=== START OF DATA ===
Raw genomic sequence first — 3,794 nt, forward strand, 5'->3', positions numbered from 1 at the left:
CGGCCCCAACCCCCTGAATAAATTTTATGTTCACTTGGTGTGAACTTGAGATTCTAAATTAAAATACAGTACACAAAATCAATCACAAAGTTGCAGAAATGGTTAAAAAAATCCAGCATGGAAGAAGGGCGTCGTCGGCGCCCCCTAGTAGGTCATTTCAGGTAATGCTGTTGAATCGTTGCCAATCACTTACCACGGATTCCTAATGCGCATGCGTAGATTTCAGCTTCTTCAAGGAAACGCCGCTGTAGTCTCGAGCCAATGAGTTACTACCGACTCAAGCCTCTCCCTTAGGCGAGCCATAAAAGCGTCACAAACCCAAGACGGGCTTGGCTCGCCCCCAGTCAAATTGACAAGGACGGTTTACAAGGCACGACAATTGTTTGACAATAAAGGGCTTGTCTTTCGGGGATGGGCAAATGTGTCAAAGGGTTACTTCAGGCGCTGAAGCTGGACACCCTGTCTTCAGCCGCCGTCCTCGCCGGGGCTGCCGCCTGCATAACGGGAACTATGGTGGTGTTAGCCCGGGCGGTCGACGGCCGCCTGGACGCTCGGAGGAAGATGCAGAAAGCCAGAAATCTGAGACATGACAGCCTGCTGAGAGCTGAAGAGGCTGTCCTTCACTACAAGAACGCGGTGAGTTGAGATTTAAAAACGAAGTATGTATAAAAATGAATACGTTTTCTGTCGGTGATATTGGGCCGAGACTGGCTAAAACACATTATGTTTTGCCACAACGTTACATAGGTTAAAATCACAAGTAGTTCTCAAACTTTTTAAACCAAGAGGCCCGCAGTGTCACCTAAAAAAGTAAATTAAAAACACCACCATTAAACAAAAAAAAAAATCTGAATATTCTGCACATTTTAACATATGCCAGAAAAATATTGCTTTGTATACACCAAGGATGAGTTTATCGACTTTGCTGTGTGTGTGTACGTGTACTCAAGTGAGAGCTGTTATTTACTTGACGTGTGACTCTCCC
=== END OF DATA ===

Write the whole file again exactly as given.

Raw genomic sequence first — 3,794 nt, forward strand, 5'->3', positions numbered from 1 at the left:
CGGCCCCAACCCCCTGAATAAATTTTATGTTCACTTGGTGTGAACTTGAGATTCTAAATTAAAATACAGTACACAAAATCAATCACAAAGTTGCAGAAATGGTTAAAAAAATCCAGCATGGAAGAAGGGCGTCGTCGGCGCCCCCTAGTAGGTCATTTCAGGTAATGCTGTTGAATCGTTGCCAATCACTTACCACGGATTCCTAATGCGCATGCGTAGATTTCAGCTTCTTCAAGGAAACGCCGCTGTAGTCTCGAGCCAATGAGTTACTACCGACTCAAGCCTCTCCCTTAGGCGAGCCATAAAAGCGTCACAAACCCAAGACGGGCTTGGCTCGCCCCCAGTCAAATTGACAAGGACGGTTTACAAGGCACGACAATTGTTTGACAATAAAGGGCTTGTCTTTCGGGGATGGGCAAATGTGTCAAAGGGTTACTTCAGGCGCTGAAGCTGGACACCCTGTCTTCAGCCGCCGTCCTCGCCGGGGCTGCCGCCTGCATAACGGGAACTATGGTGGTGTTAGCCCGGGCGGTCGACGGCCGCCTGGACGCTCGGAGGAAGATGCAGAAAGCCAGAAATCTGAGACATGACAGCCTGCTGAGAGCTGAAGAGGCTGTCCTTCACTACAAGAACGCGGTGAGTTGAGATTTAAAAACGAAGTATGTATAAAAATGAATACGTTTTCTGTCGGTGATATTGGGCCGAGACTGGCTAAAACACATTATGTTTTGCCACAACGTTACATAGGTTAAAATCACAAGTAGTTCTCAAACTTTTTAAACCAAGAGGCCCGCAGTGTCACCTAAAAAAGTAAATTAAAAACACCACCATTAAACAAAAAAAAAAATCTGAATATTCTGCACATTTTAACATATGCCAGAAAAATATTGCTTTGTATACACCAAGGATGAGTTTATCGACTTTGCTGTGTGTGTGTACGTGTACTCAAGTGAGAGCTGTTATTTACTTGACGTGTGACTCTCCC